Don’t stick out your tongue when kissing, use your lips more

Let’s take a look at the definition of the kiss entry on wikipedia – A kiss is the touch or pressing of one’s lips against another person or an object.

Focus on the point - lips, there is no tongue at all.

The collision between the lips is the true meaning of kissing. Lips are one of your softest exposed body parts, and when it comes into contact with another lip, a wonderful reaction happens. Studies have found that our cerebral cortex receives a very large area of ​​​​stimulating signals from the lips, so it can bring pleasure and trigger sexual arousal.

Of course, the tongue can also stimulate the cerebral cortex, but the use of the tongue must be appropriate.

Because if used improperly, it will lead to the following negative experiences -

1. Using the tongue all the time will cause excessive saliva secretion and reduce the kissing experience

Not using the tongue can lead to increased saliva production. Excessive saliva will not only cause the other party’s nausea, but more importantly, it will reduce the friction between the lips of both parties and reduce the pleasure brought by friction.

2. Rampage tongue gives a sense of aggression and aggression.

“I felt like I was being raped by his tongue.”

For those who use their tongues to attack the city, the other person’s feeling is the feeling of being raped.

Kissing is not a forced kiss. Kissing is about a kind of even-handed mediation, and you come and go with me is a benign way of kissing. So don’t indulge your tongue recklessly, learn to control it, and learn to let it go.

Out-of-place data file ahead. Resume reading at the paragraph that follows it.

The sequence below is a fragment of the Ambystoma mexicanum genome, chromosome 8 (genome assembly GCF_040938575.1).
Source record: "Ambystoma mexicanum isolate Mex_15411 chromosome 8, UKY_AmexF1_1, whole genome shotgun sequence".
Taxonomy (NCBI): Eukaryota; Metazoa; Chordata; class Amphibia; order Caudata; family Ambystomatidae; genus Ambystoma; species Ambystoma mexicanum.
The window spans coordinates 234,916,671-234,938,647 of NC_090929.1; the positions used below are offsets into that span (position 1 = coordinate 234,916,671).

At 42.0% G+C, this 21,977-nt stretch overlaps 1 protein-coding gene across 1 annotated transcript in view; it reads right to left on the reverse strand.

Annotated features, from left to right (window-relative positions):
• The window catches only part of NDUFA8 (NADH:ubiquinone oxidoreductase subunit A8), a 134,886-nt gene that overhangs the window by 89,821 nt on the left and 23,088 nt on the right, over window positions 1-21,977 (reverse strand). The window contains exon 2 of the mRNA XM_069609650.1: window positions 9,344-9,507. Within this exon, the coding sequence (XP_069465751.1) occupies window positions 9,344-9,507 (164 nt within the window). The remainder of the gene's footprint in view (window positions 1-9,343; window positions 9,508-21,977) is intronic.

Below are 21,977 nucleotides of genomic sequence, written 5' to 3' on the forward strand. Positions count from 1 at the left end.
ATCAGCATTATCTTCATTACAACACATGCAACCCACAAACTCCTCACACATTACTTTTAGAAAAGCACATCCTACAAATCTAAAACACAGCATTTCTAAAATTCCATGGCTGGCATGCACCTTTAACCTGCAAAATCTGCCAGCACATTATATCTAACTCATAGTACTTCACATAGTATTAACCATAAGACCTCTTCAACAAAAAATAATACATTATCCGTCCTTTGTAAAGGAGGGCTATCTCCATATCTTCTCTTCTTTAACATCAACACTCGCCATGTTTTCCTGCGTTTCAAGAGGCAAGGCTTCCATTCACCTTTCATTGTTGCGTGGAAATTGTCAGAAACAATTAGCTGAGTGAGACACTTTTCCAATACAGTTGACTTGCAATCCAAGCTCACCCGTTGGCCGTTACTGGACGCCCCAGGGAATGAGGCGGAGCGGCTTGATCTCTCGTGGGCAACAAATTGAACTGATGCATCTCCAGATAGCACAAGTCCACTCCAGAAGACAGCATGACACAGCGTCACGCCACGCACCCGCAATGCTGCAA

So how do you make the most of your lips to satisfy each other?

Just one point – learn to bite/snap and suck each other’s upper or lower lip with your own lips.

This skill is really super critical and super useful.

The feeling of kissing with this technique:

“I like to bite her lips lightly, like pig trotters stewed in white water, rich in collagen, soft and glutinous and especially elastic, and it slips into my mouth after a light suction. However, I can’t swallow it. Makes people anxious.

So where does this technique fit in the entire kissing process?

Step 1: First, lock the other person’s eyes affectionately with your eyes, lean forward gently, insert one hand into the hair behind the other person’s ear, and put your thumb on the other person’s cheek.

Step 2: Lightly kiss the other person’s forehead, then kiss the temple next to the eyes, then down to the cheek, and then to the corner of the other’s mouth.

Step 3: Lightly bite the upper lip with your own lips, release it for a while, then bite the other’s lower lip and release it for a while.

Step 4: Open the upper lip slightly, gently wrap the upper and lower lips of the other party, stick out the tongue and lightly lick the other party’s upper lip, and then lick the lower lip.

Step 5: Tap the other’s teeth with the tongue. After the other’s teeth are open, put the tongue into the other’s mouth, lick and touch the other’s tongue. The tongue can move in the order from bottom to top in the other’s mouth. Draw circles lightly.

Step 6: Pull the tongue out of the opponent’s mouth and go back to Step 3 again.

Step 7: Remember to intersperse and kiss other parts of the other party. Boys can kiss sensitive areas such as the girl’s neck, behind the ears and collarbone. Girls can also kiss the boy’s Adam’s apple.

Finally: Singles can practice their finger slits as lips!

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